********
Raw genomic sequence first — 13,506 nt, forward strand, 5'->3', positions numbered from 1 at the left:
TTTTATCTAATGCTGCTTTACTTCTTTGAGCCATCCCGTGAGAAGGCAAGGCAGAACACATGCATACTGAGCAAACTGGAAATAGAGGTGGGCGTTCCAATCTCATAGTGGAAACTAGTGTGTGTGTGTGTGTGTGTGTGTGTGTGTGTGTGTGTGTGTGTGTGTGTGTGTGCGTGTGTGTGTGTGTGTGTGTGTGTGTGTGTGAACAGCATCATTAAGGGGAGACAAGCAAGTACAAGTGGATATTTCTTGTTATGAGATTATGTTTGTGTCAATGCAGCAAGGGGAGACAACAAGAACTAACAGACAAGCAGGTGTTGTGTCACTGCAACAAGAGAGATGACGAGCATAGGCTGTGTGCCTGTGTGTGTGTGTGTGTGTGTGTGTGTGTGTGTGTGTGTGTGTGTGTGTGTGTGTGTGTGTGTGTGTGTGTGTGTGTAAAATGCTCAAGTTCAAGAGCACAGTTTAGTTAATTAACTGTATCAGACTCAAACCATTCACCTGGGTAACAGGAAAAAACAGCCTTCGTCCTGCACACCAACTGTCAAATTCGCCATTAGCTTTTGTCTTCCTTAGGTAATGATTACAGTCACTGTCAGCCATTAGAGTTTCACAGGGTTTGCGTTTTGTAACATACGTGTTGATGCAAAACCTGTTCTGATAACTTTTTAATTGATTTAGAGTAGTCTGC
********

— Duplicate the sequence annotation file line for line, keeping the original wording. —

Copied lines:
Raw genomic sequence first — 13,506 nt, forward strand, 5'->3', positions numbered from 1 at the left:
TTTTATCTAATGCTGCTTTACTTCTTTGAGCCATCCCGTGAGAAGGCAAGGCAGAACACATGCATACTGAGCAAACTGGAAATAGAGGTGGGCGTTCCAATCTCATAGTGGAAACTAGTGTGTGTGTGTGTGTGTGTGTGTGTGTGTGTGTGTGTGTGTGTGTGTGTGTGTGCGTGTGTGTGTGTGTGTGTGTGTGTGTGTGTGAACAGCATCATTAAGGGGAGACAAGCAAGTACAAGTGGATATTTCTTGTTATGAGATTATGTTTGTGTCAATGCAGCAAGGGGAGACAACAAGAACTAACAGACAAGCAGGTGTTGTGTCACTGCAACAAGAGAGATGACGAGCATAGGCTGTGTGCCTGTGTGTGTGTGTGTGTGTGTGTGTGTGTGTGTGTGTGTGTGTGTGTGTGTGTGTGTGTGTGTGTGTGTGTGTGTGTAAAATGCTCAAGTTCAAGAGCACAGTTTAGTTAATTAACTGTATCAGACTCAAACCATTCACCTGGGTAACAGGAAAAAACAGCCTTCGTCCTGCACACCAACTGTCAAATTCGCCATTAGCTTTTGTCTTCCTTAGGTAATGATTACAGTCACTGTCAGCCATTAGAGTTTCACAGGGTTTGCGTTTTGTAACATACGTGTTGATGCAAAACCTGTTCTGATAACTTTTTAATTGATTTAGAGTAGTCTGC